That's a simple, centered, horizontal container with two components: a label and a button, in Android's layout markup. It centers its children and is aligned center in its parent. In a lot of ways, it looks similar to Flex. The tag names correspond to Android framework classes. As far as that goes, it’s simple to see what’s going on here as you read and try to find your place. But look at the android: namespace AT THE ATTRIBUTE LEVEL. Ugly. I’d go so far as Fugly. Also, are attributes camelCased or snake_cased or both? Each one is different. There’s even a android:layout_gravity and an android:gravity. I love Android, but its layout is a mess.

For contrast, here’s a similar layout in Flex:

  <mx:Label styleName="small_grey_bold" />
  <mx:Button id="button_one" label="{button_one_label}" />

See how much more clean that is? There are a few magical incantations (from a n00b’s perspective) like horizontalCenter=”0” - they’ll have to remember how some of the layout rules go, but the rest is pretty intuitive, and there’s way less boilerplate. In 99% of the cases in Android you HAVE to specify layout_width and layout_height or the precompiler complains at you. Why? No sensible defaults is one mark of a bad framework.

Someone once told me a heuristic for recognizing a good framework: When writing code, if you don’t remember what you need to write then guess. If you’re right, it’s a good framework. If you need documentation until you have it by rote, it’s not a good framework. Flex is a good framework. You’re generally rewarded by being able to intuitively guess what the right attributes are.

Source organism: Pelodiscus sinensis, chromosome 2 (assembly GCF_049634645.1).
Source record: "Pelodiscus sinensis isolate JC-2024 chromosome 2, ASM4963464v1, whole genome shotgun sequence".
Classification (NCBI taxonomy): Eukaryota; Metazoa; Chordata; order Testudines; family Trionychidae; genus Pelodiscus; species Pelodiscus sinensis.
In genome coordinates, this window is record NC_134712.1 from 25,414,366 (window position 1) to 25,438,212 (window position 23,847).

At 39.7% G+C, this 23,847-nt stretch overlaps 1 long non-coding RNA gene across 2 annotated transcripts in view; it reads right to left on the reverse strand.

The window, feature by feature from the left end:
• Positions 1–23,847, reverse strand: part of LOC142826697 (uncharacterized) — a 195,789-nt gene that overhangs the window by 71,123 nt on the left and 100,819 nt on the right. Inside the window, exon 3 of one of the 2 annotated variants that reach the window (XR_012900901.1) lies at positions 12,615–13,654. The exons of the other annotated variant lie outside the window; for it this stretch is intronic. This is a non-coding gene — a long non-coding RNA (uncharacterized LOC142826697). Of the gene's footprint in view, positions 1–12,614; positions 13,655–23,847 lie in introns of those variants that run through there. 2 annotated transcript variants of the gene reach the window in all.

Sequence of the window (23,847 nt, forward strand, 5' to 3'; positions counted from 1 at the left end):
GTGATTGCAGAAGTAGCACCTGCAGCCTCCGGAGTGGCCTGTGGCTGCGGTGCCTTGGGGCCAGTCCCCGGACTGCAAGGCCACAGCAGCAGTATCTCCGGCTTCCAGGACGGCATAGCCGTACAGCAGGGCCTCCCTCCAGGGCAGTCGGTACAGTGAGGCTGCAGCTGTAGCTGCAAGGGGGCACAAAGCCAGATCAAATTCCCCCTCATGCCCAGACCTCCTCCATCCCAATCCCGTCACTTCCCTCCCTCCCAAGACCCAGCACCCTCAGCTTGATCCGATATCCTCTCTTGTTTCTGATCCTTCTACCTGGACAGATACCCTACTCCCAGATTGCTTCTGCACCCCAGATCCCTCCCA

I chose Android’s layout language to compare because it’s particularly nasty, I think. If I knew enough HTML/CSS, I’d compare that too, because I think it’s way too overwrought. And anyway, two languages where positioning is in one language and the containers are in another? How dumb is that?

My point is that Flex, for any other faults people can pick out about it, has layout DOWN. It’s the best declarative layout language I’ve had experience with. Bruce Eckle agrees, and says “Flex is a DSL for building UIs” (paraphrased).

Now, does Adobe ruin this whole thing when they add Fx prefixes? No, not catastrophically, but like I said, it’s a slippery slope. Every concession that clutters the language puts a dent in the area where Flex really shines. As a developer that matters to me. We can look forward to a time where Flex is available as a layout language on more than just the web, and if I had the choice, I’d use Flex over Android’s layout language if I could, because I have to speak this language day after day, and I’d rather get my point across as quickly as possible, because that impacts my efficiency, my peace of mind, and ultimately how hard I have to work to build good user experiences, which is the goal we all share.

It’s been said before, so look around for it on the web: Aesthetics matter. (here's one quick let-me-google-that-for-you) Adobe, please keep in mind what makes Flex the best layout language, and don’t ruin it, even a little. Stay strong.